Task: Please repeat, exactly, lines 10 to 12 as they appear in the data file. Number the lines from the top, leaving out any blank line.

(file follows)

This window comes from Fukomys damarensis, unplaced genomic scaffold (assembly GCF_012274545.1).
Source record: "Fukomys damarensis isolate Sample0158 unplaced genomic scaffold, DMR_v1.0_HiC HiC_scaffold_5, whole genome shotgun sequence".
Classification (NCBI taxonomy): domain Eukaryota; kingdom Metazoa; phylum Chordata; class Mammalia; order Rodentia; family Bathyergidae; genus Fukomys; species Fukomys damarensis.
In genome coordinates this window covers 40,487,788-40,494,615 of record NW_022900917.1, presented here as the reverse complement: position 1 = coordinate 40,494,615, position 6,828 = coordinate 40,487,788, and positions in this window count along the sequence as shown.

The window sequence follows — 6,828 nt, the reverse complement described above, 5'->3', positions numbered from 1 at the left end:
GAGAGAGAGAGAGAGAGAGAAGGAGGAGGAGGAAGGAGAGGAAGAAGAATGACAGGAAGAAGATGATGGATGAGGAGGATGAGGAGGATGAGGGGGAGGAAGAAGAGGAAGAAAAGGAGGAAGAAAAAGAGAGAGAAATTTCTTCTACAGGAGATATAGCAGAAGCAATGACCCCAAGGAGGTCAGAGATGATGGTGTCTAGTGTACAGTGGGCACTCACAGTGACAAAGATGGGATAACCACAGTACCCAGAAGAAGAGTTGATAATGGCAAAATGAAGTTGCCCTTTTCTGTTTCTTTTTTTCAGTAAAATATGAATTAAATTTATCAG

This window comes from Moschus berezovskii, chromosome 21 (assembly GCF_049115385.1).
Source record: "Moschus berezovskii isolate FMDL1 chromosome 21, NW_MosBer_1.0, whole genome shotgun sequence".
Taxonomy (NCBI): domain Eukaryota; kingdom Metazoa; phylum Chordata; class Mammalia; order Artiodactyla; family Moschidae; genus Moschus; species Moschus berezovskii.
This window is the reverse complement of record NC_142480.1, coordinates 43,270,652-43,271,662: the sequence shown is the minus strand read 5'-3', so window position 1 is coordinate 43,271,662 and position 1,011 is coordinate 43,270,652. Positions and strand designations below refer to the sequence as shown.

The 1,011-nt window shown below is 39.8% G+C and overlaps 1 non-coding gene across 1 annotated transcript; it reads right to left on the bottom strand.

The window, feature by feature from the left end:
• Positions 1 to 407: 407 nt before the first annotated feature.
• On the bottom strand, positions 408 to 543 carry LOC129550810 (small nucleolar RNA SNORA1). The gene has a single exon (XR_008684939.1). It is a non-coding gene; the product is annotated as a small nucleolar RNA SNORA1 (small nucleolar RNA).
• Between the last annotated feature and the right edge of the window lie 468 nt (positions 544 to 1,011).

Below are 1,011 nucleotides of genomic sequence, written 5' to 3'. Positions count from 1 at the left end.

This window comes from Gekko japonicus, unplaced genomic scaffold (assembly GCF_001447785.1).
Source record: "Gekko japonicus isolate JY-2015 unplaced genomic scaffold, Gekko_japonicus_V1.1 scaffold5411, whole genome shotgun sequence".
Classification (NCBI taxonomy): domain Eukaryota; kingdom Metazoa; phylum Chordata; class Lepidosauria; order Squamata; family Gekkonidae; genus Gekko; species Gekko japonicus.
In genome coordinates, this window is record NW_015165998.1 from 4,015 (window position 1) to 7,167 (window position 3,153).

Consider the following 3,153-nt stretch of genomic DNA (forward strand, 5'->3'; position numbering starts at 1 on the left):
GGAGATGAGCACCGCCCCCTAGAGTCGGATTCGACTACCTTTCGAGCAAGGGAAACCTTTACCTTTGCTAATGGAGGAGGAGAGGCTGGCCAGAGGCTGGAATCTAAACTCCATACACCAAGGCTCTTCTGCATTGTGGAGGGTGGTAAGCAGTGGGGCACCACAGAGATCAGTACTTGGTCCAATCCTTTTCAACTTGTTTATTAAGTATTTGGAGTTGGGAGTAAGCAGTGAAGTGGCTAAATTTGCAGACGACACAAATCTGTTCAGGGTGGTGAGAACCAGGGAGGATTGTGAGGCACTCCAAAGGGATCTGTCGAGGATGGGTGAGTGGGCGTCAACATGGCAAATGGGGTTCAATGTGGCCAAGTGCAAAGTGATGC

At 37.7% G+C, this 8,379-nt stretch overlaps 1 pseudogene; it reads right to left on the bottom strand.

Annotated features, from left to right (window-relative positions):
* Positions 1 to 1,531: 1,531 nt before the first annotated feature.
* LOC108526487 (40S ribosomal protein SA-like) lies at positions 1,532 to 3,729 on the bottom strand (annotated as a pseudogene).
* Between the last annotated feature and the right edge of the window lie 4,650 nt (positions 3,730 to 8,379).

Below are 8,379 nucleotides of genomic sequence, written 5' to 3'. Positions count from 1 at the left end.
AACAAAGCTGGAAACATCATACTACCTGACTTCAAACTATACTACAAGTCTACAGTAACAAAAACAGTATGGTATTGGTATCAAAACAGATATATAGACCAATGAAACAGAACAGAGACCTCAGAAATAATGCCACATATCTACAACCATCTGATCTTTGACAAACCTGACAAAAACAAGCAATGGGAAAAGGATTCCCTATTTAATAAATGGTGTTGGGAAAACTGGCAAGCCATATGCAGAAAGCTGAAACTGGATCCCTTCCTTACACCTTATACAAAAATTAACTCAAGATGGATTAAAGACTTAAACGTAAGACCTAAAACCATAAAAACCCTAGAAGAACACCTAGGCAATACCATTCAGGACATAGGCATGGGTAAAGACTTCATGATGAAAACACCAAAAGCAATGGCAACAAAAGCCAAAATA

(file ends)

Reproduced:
This window is the reverse complement of record NC_142480.1, coordinates 43,270,652-43,271,662: the sequence shown is the minus strand read 5'-3', so window position 1 is coordinate 43,271,662 and position 1,011 is coordinate 43,270,652. Positions and strand designations below refer to the sequence as shown.

The 1,011-nt window shown below is 39.8% G+C and overlaps 1 non-coding gene across 1 annotated transcript; it reads right to left on the bottom strand.

The window, feature by feature from the left end: